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sealing concrete floors  RSS feed

 
wayne fajkus
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Is there a method, like a wax (literally, like paraffin or bee wax) that can be burnished into a bare concrete floor to seal it. Trying to avoid paint as well as the sealers that are applied over stained concrete.

Interior use.
 
allen lumley
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Wayne Fajkus : There actually may be ! If so I have never hear of it. An historian of the greatest days of the Roman Empire will tell you that
almost all of the cement used back then was/is superior to todays portland cement ! These superior cements are generally called Geo-polymers
(look them up)

With Highly porous portland cement being the #1 cement sold within the lower 48 states- the choices remaining to you are a waterproofing "paints''
generally epoxy, applied to the outside or weathered side, Not the inside ! OR, living with an interior water collection and pumping set up !

True waterproof cement/concrete can only be had by specifying a Geo-polymer cement at the start of construction !

Have you already done every thing that you can do to reduce the problem, good well maintained eaves and gutters for rain collection and downspouts
that collect and deliver the rain water away from the foundation walls!

Has All of the perimeter of the house had careful landscaping to eliminate standing water, draining it downhill and away from your foundations !

Can the perimeter be landscaped away from the perimeter of your house ! As We used to say in the Land of the little people ''Sing loay'' !

As a last resort the outside foundation walls of the house can be excavated, carefully hand cleaned and sealed with a tar based Waterproofing coating
Insulation applied, and a perforated pipe drainage system embedded in coarse gravel and protected with landscapers cloth wrapped around the pipe
to reduce being quickly clogged with fine sediment!!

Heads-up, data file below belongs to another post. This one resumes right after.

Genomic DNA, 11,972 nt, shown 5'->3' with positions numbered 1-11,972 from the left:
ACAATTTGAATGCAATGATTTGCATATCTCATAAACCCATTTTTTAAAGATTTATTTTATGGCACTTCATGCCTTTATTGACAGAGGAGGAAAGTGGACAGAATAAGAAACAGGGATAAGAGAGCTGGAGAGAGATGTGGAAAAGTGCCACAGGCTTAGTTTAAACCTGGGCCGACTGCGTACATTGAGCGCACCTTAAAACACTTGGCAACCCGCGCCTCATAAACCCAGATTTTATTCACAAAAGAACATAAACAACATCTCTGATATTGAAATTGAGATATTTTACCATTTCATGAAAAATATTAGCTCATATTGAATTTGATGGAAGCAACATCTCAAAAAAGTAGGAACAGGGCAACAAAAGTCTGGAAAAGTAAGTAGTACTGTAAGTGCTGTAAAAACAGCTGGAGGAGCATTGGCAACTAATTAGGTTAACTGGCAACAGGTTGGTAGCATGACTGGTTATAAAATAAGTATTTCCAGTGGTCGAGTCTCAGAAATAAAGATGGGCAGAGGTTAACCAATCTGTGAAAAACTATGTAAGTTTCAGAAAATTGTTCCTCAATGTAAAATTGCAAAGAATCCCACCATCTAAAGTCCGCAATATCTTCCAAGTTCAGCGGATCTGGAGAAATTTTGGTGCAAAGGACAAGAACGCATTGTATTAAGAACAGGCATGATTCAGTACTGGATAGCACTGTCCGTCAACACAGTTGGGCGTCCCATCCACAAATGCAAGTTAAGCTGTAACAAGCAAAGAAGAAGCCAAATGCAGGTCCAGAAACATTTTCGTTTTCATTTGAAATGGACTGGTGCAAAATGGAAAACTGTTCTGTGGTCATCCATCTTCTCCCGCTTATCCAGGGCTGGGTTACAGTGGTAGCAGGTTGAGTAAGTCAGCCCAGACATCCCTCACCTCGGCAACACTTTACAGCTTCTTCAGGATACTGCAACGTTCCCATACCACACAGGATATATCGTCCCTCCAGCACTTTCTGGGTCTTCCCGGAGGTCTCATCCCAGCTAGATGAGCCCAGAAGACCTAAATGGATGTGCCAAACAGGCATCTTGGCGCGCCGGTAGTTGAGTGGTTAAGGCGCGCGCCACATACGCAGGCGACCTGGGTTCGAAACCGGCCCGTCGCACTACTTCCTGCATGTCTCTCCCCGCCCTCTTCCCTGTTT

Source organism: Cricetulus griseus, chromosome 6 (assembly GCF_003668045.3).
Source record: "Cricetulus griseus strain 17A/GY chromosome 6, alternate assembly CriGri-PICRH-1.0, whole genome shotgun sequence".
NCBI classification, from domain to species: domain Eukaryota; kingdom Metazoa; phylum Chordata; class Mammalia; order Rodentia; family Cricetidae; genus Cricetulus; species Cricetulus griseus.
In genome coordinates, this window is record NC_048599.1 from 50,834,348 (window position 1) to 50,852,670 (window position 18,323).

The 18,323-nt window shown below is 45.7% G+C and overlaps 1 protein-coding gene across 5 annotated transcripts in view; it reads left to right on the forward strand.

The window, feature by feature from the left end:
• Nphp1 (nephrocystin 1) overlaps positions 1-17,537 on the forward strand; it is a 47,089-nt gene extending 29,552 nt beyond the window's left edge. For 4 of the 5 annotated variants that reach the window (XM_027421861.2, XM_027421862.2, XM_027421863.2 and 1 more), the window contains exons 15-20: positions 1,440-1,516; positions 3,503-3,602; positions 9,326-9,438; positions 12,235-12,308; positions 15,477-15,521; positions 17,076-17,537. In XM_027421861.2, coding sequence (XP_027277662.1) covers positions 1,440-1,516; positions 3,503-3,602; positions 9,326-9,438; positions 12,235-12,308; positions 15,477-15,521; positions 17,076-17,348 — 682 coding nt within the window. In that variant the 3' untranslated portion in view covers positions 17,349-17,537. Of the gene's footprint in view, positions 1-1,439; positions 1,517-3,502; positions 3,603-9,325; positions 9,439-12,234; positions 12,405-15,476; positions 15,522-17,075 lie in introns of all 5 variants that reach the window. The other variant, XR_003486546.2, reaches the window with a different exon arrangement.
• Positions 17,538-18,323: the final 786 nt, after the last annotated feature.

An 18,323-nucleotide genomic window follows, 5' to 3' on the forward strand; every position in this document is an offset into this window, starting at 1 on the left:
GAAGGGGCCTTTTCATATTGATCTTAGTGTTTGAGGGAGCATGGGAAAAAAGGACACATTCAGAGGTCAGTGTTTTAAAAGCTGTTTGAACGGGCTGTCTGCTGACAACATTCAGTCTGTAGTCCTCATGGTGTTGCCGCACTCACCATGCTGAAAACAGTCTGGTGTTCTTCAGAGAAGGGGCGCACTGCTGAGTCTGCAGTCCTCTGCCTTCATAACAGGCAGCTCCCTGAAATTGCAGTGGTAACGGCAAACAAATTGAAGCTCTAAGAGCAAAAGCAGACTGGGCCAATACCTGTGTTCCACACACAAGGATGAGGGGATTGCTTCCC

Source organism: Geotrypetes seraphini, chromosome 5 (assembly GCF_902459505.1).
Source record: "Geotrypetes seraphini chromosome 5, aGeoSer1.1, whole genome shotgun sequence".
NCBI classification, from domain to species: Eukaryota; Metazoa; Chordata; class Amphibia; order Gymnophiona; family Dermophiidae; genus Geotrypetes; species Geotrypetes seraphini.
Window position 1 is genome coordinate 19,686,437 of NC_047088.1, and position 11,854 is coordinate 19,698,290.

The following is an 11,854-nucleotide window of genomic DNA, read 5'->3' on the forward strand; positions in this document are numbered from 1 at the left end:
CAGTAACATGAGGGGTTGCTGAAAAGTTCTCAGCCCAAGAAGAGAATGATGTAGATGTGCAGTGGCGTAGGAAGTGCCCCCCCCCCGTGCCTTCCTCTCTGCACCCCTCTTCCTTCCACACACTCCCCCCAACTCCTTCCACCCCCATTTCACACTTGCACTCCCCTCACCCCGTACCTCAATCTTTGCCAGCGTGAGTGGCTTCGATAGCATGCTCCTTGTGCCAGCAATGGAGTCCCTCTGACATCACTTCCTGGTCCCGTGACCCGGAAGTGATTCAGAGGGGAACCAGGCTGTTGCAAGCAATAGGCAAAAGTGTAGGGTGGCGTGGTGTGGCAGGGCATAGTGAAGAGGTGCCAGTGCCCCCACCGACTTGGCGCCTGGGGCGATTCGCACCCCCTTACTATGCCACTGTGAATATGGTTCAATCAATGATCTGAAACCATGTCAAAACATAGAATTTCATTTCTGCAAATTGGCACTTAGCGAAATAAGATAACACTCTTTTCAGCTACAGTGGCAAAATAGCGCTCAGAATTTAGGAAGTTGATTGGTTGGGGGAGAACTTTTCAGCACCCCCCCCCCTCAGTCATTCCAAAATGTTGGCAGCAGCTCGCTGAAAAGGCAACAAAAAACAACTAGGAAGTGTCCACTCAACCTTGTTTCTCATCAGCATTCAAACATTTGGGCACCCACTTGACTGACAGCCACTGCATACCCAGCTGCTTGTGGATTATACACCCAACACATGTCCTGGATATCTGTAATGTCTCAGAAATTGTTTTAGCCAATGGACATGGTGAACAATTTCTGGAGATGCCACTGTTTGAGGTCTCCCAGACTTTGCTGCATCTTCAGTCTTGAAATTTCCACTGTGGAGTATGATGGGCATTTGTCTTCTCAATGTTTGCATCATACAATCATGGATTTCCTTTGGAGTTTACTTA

I am sorry that I could not offer more positive news , lets wait a while and see hat your fellow members give as a second opinion ! Big AL!
 
wayne fajkus
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This is a slab concrete floor in a cabin. No basement. No water issues to speak of.

With concrete counters, people rub beeswax on the top for stain resistance. I'm curious about doing something similar for the floor.

Mainly for stain resistance and to slow or stop the powdering than can happen with concrete.

I know with soap stone, mineral oil is used as a sealer.

Using the shiny top coats used with stained concrete scratches easy and has to reapplied and/or top coated often with a wax. Seems like a longterm headache.




 
allen lumley
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Wayne Fajkus : you did not specify a location, ALL cement/concrete poured within any location within the continental U.S is/are probably Portland
cement based! The seal that you saw applied to the concrete counter was to prevent water infiltration into the Concrete as much as it was to make
it pretty,or reduce powdering, regardless of what the demonstrator said !

If you live in Death Valley you may go a lifetime without any problems with water infiltration from underneath! Regardless, If there is any water
infiltration problems, attempting to seal them off from the inside will only make matters worse!

A concrete slab poured onto a properly compacted gravel base with an impervious Water Barrier will probably protect you from underneath, a poorly
installed floor drain will give those conditions right back to you !

You are certainly allowed to proceed with your task, go for it ! With the information shared I tried to give you the best information possible !

With over 27,000 fellow members world wide you easily could have got your 1st message from someone in a location where Geo-polymers are the more
common concrete mix, and who would have been unaware of the potential for the advice you got -to be incomplete ! For the Good of the Crafts ! Big AL


Late Note : Again, lets wait and get a second opinion ! A. L.
 
Brian Knight
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Why are you trying to avoid typical sealers? The amount of products available for sealing concrete floors is overwhelming and grows everyday. The concrete network is a good source of information. http://www.concretenetwork.com/concrete/interiorfloors/sealers.html

Ive used water based but prefer solvent based acrylics. You can add wax to these for increased durability but you have to maintain and reapply. Ive never bothered. Been wanting to try some of the polyurethanes and epoxies but havent had the guts yet. Its the new polyaspartics that would be my first choice if possible.
 
wayne fajkus
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40 year old slab in coastal area of texas. Water leaching in from outside not an issue.

Dog pees, I don't want it to soak in. Fish guts fall on the floor, don't want it to soak in.

Thompsons water seal? Granite sealer for porous stone? Mineral oil? Beeswax? Combination of water seal and beeswax?

A paint like garages use may be an option. OiL just puddles on it.

The typical stuff seems like a lot of upkeep from sand being on the shoes. Seems like it's put on thick then buffed down to remove scratches. At some point (buffing or foot traffic) it's not there anymore.